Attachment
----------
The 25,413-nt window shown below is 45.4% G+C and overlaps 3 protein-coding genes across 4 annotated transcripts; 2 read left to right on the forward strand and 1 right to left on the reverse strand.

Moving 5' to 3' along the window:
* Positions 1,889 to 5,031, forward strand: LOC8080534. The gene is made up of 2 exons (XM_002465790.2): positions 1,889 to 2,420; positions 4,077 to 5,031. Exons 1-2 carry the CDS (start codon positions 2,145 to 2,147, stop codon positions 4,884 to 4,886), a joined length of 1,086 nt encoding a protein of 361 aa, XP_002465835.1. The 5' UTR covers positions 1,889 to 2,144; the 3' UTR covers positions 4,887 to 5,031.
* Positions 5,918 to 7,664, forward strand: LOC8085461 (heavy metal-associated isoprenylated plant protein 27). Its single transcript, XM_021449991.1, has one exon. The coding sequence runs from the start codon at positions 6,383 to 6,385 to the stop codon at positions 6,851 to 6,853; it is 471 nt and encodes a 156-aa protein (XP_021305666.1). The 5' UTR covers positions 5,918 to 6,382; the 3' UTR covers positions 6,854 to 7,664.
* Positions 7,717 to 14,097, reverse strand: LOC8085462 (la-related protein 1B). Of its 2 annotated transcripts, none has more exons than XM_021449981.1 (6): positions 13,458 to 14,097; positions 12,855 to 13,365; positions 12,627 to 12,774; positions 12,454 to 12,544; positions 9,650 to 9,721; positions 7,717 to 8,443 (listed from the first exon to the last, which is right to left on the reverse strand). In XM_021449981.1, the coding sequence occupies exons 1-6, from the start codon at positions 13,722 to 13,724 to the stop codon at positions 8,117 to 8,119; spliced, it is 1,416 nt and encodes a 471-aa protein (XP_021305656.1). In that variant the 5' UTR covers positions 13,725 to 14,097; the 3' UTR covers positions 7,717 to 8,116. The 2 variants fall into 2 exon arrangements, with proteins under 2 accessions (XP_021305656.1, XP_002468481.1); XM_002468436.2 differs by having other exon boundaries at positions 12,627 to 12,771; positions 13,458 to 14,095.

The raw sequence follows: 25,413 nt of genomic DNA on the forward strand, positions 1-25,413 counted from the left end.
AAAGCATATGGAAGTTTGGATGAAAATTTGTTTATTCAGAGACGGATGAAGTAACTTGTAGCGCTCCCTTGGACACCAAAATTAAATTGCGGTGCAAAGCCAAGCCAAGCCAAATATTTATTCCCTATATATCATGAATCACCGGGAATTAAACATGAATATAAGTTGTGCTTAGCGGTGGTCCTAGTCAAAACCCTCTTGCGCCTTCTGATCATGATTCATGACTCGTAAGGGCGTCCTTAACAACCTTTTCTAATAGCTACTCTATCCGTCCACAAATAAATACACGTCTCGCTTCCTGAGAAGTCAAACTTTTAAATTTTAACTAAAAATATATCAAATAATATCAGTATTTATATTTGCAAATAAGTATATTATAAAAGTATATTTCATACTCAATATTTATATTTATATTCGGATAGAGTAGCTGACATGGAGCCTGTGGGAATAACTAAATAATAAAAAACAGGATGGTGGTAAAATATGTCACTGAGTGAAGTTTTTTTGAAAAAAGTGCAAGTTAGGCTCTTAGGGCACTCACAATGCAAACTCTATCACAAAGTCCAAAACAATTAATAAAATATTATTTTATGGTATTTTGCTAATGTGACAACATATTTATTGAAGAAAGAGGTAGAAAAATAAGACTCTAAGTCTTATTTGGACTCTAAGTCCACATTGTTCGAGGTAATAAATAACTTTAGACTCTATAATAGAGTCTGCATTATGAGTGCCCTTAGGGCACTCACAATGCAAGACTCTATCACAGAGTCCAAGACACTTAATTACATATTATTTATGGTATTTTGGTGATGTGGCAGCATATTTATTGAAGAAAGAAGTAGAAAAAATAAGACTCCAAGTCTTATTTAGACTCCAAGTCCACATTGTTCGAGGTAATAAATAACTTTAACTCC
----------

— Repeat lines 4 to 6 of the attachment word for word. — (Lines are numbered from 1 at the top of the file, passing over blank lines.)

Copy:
* Positions 5,918 to 7,664, forward strand: LOC8085461 (heavy metal-associated isoprenylated plant protein 27). Its single transcript, XM_021449991.1, has one exon. The coding sequence runs from the start codon at positions 6,383 to 6,385 to the stop codon at positions 6,851 to 6,853; it is 471 nt and encodes a 156-aa protein (XP_021305666.1). The 5' UTR covers positions 5,918 to 6,382; the 3' UTR covers positions 6,854 to 7,664.
* Positions 7,717 to 14,097, reverse strand: LOC8085462 (la-related protein 1B). Of its 2 annotated transcripts, none has more exons than XM_021449981.1 (6): positions 13,458 to 14,097; positions 12,855 to 13,365; positions 12,627 to 12,774; positions 12,454 to 12,544; positions 9,650 to 9,721; positions 7,717 to 8,443 (listed from the first exon to the last, which is right to left on the reverse strand). In XM_021449981.1, the coding sequence occupies exons 1-6, from the start codon at positions 13,722 to 13,724 to the stop codon at positions 8,117 to 8,119; spliced, it is 1,416 nt and encodes a 471-aa protein (XP_021305656.1). In that variant the 5' UTR covers positions 13,725 to 14,097; the 3' UTR covers positions 7,717 to 8,116. The 2 variants fall into 2 exon arrangements, with proteins under 2 accessions (XP_021305656.1, XP_002468481.1); XM_002468436.2 differs by having other exon boundaries at positions 12,627 to 12,771; positions 13,458 to 14,095.

The raw sequence follows: 25,413 nt of genomic DNA on the forward strand, positions 1-25,413 counted from the left end.